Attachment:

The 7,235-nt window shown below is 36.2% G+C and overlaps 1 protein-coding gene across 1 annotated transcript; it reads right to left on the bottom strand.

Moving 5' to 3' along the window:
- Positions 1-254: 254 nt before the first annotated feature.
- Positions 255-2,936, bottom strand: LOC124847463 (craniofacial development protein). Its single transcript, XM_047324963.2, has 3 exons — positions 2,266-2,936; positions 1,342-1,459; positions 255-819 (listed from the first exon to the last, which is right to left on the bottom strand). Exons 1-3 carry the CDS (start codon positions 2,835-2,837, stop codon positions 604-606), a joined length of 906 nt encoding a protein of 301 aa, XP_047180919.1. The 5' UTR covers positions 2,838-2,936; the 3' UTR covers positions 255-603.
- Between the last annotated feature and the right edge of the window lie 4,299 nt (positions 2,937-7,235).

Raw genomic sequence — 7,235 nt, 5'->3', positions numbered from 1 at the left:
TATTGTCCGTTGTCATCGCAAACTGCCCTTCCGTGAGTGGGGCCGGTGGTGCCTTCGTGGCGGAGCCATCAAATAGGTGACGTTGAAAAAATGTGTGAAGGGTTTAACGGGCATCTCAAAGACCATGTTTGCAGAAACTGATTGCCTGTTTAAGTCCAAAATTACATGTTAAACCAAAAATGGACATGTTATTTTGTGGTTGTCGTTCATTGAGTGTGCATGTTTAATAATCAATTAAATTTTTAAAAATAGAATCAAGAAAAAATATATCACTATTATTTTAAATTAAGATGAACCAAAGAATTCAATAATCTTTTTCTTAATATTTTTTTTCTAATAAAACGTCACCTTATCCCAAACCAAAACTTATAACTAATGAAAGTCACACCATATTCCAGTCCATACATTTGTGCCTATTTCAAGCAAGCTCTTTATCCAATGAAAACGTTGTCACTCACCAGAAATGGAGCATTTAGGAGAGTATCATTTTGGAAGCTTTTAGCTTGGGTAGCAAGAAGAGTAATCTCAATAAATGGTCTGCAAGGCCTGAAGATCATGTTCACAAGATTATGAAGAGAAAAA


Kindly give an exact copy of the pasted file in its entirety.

The 7,235-nt window shown below is 36.2% G+C and overlaps 1 protein-coding gene across 1 annotated transcript; it reads right to left on the bottom strand.

Moving 5' to 3' along the window:
- Positions 1-254: 254 nt before the first annotated feature.
- Positions 255-2,936, bottom strand: LOC124847463 (craniofacial development protein). Its single transcript, XM_047324963.2, has 3 exons — positions 2,266-2,936; positions 1,342-1,459; positions 255-819 (listed from the first exon to the last, which is right to left on the bottom strand). Exons 1-3 carry the CDS (start codon positions 2,835-2,837, stop codon positions 604-606), a joined length of 906 nt encoding a protein of 301 aa, XP_047180919.1. The 5' UTR covers positions 2,838-2,936; the 3' UTR covers positions 255-603.
- Between the last annotated feature and the right edge of the window lie 4,299 nt (positions 2,937-7,235).

Raw genomic sequence — 7,235 nt, 5'->3', positions numbered from 1 at the left:
TATTGTCCGTTGTCATCGCAAACTGCCCTTCCGTGAGTGGGGCCGGTGGTGCCTTCGTGGCGGAGCCATCAAATAGGTGACGTTGAAAAAATGTGTGAAGGGTTTAACGGGCATCTCAAAGACCATGTTTGCAGAAACTGATTGCCTGTTTAAGTCCAAAATTACATGTTAAACCAAAAATGGACATGTTATTTTGTGGTTGTCGTTCATTGAGTGTGCATGTTTAATAATCAATTAAATTTTTAAAAATAGAATCAAGAAAAAATATATCACTATTATTTTAAATTAAGATGAACCAAAGAATTCAATAATCTTTTTCTTAATATTTTTTTTCTAATAAAACGTCACCTTATCCCAAACCAAAACTTATAACTAATGAAAGTCACACCATATTCCAGTCCATACATTTGTGCCTATTTCAAGCAAGCTCTTTATCCAATGAAAACGTTGTCACTCACCAGAAATGGAGCATTTAGGAGAGTATCATTTTGGAAGCTTTTAGCTTGGGTAGCAAGAAGAGTAATCTCAATAAATGGTCTGCAAGGCCTGAAGATCATGTTCACAAGATTATGAAGAGAAAAA